The moral arguments against the death penalty are good and sound. They basically boil down to: We shouldn’t kill people, especially not when there’s perfectly effective non-lethal options to use instead. But let’s ignore that for a moment. Let’s also ignore the fact that we’ve almost certainly executed innocent people in the last couple decades, most notably Cameron Todd Willingham. Let’s ignore the inequality of the death penalty with regard to race, gender and class. Let’s instead focus on the cost.
Reason.com has a fascinating article breaking down the numbers for just how much it costs to murder people in the name of justice. It varies from state-to-state, of course, and not surprisingly death is pretty cheap in Texas, but even there it’s more than you might expect.
Even the Neiman Marcus Christmas catalog, which this year offers a charm bracelet for $248,000, has nothing to compare. Maryland has spent $186 million on capital cases over the past 30 years—which comes to $37 million per execution.
The typical Texas death case carries a price tag of $2.3 million. A 2005 study pointed out that “New Jersey taxpayers over the last 23 years have paid more than a quarter billion dollars on a capital punishment system that has executed no one.”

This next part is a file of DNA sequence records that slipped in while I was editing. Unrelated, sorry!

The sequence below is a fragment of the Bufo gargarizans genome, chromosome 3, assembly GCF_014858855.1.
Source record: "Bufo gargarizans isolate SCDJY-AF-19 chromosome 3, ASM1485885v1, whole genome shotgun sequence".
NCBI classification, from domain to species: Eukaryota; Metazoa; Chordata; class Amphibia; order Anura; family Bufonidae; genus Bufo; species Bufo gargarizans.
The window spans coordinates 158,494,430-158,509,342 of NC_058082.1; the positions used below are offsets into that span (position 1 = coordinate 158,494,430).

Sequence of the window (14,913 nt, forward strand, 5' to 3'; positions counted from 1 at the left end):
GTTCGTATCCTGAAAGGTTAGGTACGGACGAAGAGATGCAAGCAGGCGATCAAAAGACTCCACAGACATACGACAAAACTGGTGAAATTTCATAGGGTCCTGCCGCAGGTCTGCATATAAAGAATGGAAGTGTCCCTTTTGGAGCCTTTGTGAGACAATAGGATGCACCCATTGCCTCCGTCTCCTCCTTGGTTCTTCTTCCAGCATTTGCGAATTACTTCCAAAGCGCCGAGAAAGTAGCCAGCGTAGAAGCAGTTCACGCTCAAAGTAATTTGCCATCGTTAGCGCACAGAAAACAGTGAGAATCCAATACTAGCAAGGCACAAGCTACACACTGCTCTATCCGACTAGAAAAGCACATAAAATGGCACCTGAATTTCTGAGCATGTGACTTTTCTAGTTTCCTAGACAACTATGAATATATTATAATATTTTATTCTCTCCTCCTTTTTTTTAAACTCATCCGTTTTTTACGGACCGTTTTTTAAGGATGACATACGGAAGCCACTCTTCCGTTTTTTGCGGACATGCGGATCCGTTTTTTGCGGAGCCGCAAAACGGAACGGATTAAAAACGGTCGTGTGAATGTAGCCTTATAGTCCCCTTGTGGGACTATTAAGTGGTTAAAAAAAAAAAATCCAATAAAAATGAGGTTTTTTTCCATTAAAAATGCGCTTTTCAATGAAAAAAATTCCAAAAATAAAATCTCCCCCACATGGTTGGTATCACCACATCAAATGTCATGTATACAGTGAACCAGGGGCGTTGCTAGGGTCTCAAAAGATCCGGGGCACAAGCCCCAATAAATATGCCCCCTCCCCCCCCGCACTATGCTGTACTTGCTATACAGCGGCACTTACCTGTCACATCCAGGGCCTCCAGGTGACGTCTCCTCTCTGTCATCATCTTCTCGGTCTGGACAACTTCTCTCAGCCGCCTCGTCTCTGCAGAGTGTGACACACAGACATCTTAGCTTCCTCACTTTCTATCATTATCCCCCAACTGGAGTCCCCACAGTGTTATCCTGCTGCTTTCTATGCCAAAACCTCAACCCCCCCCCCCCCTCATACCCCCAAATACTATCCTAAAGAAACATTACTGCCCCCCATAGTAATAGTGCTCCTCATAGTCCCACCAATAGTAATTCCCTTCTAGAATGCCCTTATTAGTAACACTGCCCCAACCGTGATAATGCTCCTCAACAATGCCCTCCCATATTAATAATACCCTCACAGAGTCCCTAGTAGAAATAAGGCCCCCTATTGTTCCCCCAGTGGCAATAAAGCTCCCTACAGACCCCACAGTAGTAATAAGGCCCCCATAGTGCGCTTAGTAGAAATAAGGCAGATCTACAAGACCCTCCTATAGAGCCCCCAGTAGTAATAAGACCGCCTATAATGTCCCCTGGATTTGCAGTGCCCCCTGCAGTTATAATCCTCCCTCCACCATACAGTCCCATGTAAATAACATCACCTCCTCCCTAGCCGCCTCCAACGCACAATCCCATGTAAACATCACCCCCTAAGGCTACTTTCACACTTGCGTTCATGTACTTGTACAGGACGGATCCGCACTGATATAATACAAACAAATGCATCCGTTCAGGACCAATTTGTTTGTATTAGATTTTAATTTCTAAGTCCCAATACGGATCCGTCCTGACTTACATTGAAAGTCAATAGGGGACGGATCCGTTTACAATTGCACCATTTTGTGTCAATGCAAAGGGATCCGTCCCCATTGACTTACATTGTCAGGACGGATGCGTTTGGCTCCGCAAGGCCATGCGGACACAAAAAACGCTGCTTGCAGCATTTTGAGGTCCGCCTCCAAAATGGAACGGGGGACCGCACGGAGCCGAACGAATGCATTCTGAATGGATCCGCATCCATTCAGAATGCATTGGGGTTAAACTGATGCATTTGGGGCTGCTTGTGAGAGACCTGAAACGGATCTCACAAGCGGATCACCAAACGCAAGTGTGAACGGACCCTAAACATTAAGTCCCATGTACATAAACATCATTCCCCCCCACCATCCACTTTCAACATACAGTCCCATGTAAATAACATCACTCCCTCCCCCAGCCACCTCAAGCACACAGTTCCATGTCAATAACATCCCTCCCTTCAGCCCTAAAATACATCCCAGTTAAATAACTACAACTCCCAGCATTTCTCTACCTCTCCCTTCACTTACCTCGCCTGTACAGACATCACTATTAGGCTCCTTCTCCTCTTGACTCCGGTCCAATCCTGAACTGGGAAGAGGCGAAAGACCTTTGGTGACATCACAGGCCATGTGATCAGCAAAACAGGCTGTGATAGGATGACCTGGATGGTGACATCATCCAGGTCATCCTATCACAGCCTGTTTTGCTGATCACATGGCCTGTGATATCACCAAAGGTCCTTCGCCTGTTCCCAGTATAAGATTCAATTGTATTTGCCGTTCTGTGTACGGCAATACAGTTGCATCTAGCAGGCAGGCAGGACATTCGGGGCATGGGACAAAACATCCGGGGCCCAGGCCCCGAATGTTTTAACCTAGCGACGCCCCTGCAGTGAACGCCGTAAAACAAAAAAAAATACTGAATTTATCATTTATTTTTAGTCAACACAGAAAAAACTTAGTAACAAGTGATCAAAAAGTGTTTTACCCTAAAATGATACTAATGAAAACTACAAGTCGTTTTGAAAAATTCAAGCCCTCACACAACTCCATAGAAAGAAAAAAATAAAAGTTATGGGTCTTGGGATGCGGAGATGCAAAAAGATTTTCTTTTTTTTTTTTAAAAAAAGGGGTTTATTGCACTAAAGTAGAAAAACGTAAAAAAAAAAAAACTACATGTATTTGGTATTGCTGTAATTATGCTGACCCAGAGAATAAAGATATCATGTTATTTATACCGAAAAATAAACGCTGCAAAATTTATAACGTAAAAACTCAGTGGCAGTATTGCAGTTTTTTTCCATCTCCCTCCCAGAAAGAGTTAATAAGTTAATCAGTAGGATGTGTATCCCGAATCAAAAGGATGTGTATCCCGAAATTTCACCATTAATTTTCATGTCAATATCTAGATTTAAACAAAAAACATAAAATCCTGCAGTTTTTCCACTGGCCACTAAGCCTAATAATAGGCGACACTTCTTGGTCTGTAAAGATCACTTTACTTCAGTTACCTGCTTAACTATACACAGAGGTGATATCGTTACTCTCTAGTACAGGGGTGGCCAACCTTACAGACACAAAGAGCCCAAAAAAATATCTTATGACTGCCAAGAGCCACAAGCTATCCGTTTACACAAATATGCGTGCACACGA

How much spare money does your state have to throw around? I know Arizona, which has a death penalty, is pretty deep in the red. So much so that we’ve actually had to sell various parts of the state capitol building, and we are, of course, cutting back on education despite the fact that a good education has been shown to be one of the best ways to avoid a life of crime. Given that most states are having budget problems, I have to believe this is a nationwide problem. If a state is cutting back on schools because it can’t afford them, how can it justify spending millions to prosecute a death penalty case?
I’m sure supporters of state-run murder would say, hey, let’s just cut back on the number of appeals! That’ll speed things up and make it cheaper! It would, true, but it would also nearly guarantee that we’d wind up killing innocent people. If you’re ok with that notion, then there’s just not much hope for you.
So all the moral arguments aside, I don’t see how we can continue to justify the death penalty purely on a financial basis. It’s bad, it’s wrong, and it’s just too damn expensive.